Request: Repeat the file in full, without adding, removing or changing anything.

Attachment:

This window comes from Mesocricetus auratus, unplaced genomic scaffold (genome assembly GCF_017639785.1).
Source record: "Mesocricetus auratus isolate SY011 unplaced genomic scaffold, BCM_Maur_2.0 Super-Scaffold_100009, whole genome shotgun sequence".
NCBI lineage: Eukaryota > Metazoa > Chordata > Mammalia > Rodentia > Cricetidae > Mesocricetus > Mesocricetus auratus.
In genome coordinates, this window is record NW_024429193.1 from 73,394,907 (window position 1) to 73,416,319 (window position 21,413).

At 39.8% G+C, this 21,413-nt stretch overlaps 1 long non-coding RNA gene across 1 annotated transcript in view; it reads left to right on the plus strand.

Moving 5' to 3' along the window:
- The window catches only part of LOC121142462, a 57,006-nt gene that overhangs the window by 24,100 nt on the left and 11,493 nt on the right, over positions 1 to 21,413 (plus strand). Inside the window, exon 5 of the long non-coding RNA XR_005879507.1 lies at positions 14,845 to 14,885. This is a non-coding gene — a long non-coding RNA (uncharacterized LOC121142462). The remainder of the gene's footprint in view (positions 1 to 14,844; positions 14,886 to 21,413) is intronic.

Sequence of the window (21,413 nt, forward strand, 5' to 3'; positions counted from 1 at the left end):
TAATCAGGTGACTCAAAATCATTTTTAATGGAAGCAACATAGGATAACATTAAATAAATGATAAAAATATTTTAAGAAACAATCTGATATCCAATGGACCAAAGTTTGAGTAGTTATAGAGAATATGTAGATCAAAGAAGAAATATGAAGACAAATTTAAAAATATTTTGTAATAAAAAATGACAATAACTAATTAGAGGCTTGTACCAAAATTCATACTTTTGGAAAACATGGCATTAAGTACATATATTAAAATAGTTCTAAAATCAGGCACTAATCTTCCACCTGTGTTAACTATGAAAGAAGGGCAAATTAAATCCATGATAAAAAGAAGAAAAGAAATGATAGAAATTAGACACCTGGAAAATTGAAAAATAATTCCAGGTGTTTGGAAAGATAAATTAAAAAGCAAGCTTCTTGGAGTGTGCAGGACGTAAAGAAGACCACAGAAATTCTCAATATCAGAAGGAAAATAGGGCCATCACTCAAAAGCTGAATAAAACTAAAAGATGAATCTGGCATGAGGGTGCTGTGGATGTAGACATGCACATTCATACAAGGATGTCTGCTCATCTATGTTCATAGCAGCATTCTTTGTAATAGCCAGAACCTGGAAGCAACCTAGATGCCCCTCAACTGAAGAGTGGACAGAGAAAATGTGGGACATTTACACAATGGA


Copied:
This window comes from Mesocricetus auratus, unplaced genomic scaffold (genome assembly GCF_017639785.1).
Source record: "Mesocricetus auratus isolate SY011 unplaced genomic scaffold, BCM_Maur_2.0 Super-Scaffold_100009, whole genome shotgun sequence".
NCBI lineage: Eukaryota > Metazoa > Chordata > Mammalia > Rodentia > Cricetidae > Mesocricetus > Mesocricetus auratus.
In genome coordinates, this window is record NW_024429193.1 from 73,394,907 (window position 1) to 73,416,319 (window position 21,413).

At 39.8% G+C, this 21,413-nt stretch overlaps 1 long non-coding RNA gene across 1 annotated transcript in view; it reads left to right on the plus strand.

Moving 5' to 3' along the window:
- The window catches only part of LOC121142462, a 57,006-nt gene that overhangs the window by 24,100 nt on the left and 11,493 nt on the right, over positions 1 to 21,413 (plus strand). Inside the window, exon 5 of the long non-coding RNA XR_005879507.1 lies at positions 14,845 to 14,885. This is a non-coding gene — a long non-coding RNA (uncharacterized LOC121142462). The remainder of the gene's footprint in view (positions 1 to 14,844; positions 14,886 to 21,413) is intronic.

Sequence of the window (21,413 nt, forward strand, 5' to 3'; positions counted from 1 at the left end):
TAATCAGGTGACTCAAAATCATTTTTAATGGAAGCAACATAGGATAACATTAAATAAATGATAAAAATATTTTAAGAAACAATCTGATATCCAATGGACCAAAGTTTGAGTAGTTATAGAGAATATGTAGATCAAAGAAGAAATATGAAGACAAATTTAAAAATATTTTGTAATAAAAAATGACAATAACTAATTAGAGGCTTGTACCAAAATTCATACTTTTGGAAAACATGGCATTAAGTACATATATTAAAATAGTTCTAAAATCAGGCACTAATCTTCCACCTGTGTTAACTATGAAAGAAGGGCAAATTAAATCCATGATAAAAAGAAGAAAAGAAATGATAGAAATTAGACACCTGGAAAATTGAAAAATAATTCCAGGTGTTTGGAAAGATAAATTAAAAAGCAAGCTTCTTGGAGTGTGCAGGACGTAAAGAAGACCACAGAAATTCTCAATATCAGAAGGAAAATAGGGCCATCACTCAAAAGCTGAATAAAACTAAAAGATGAATCTGGCATGAGGGTGCTGTGGATGTAGACATGCACATTCATACAAGGATGTCTGCTCATCTATGTTCATAGCAGCATTCTTTGTAATAGCCAGAACCTGGAAGCAACCTAGATGCCCCTCAACTGAAGAGTGGACAGAGAAAATGTGGGACATTTACACAATGGA